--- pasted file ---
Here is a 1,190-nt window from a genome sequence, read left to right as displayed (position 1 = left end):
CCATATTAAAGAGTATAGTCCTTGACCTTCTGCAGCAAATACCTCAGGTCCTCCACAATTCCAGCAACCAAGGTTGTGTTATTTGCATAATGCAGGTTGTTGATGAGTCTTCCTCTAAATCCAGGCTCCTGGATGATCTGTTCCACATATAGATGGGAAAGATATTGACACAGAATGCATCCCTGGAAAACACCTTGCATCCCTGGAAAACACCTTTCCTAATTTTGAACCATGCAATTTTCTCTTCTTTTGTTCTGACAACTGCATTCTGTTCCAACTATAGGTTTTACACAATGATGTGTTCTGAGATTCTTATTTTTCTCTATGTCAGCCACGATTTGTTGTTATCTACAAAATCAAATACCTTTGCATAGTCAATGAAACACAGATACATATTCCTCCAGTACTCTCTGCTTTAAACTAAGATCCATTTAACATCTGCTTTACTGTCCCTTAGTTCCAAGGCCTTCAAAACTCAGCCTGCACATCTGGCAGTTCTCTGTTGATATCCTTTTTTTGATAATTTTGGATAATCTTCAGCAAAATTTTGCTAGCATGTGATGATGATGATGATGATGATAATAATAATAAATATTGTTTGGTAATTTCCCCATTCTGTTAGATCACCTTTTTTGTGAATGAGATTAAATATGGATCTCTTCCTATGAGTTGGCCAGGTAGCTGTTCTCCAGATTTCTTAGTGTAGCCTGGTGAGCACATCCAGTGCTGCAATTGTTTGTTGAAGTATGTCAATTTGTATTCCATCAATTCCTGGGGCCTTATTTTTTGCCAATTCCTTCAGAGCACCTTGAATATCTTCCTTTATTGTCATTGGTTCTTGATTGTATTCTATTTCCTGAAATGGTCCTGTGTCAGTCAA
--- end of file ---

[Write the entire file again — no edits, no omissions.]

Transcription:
Here is a 1,190-nt window from a genome sequence, read left to right as displayed (position 1 = left end):
CCATATTAAAGAGTATAGTCCTTGACCTTCTGCAGCAAATACCTCAGGTCCTCCACAATTCCAGCAACCAAGGTTGTGTTATTTGCATAATGCAGGTTGTTGATGAGTCTTCCTCTAAATCCAGGCTCCTGGATGATCTGTTCCACATATAGATGGGAAAGATATTGACACAGAATGCATCCCTGGAAAACACCTTGCATCCCTGGAAAACACCTTTCCTAATTTTGAACCATGCAATTTTCTCTTCTTTTGTTCTGACAACTGCATTCTGTTCCAACTATAGGTTTTACACAATGATGTGTTCTGAGATTCTTATTTTTCTCTATGTCAGCCACGATTTGTTGTTATCTACAAAATCAAATACCTTTGCATAGTCAATGAAACACAGATACATATTCCTCCAGTACTCTCTGCTTTAAACTAAGATCCATTTAACATCTGCTTTACTGTCCCTTAGTTCCAAGGCCTTCAAAACTCAGCCTGCACATCTGGCAGTTCTCTGTTGATATCCTTTTTTTGATAATTTTGGATAATCTTCAGCAAAATTTTGCTAGCATGTGATGATGATGATGATGATGATAATAATAATAAATATTGTTTGGTAATTTCCCCATTCTGTTAGATCACCTTTTTTGTGAATGAGATTAAATATGGATCTCTTCCTATGAGTTGGCCAGGTAGCTGTTCTCCAGATTTCTTAGTGTAGCCTGGTGAGCACATCCAGTGCTGCAATTGTTTGTTGAAGTATGTCAATTTGTATTCCATCAATTCCTGGGGCCTTATTTTTTGCCAATTCCTTCAGAGCACCTTGAATATCTTCCTTTATTGTCATTGGTTCTTGATTGTATTCTATTTCCTGAAATGGTCCTGTGTCAGTCAA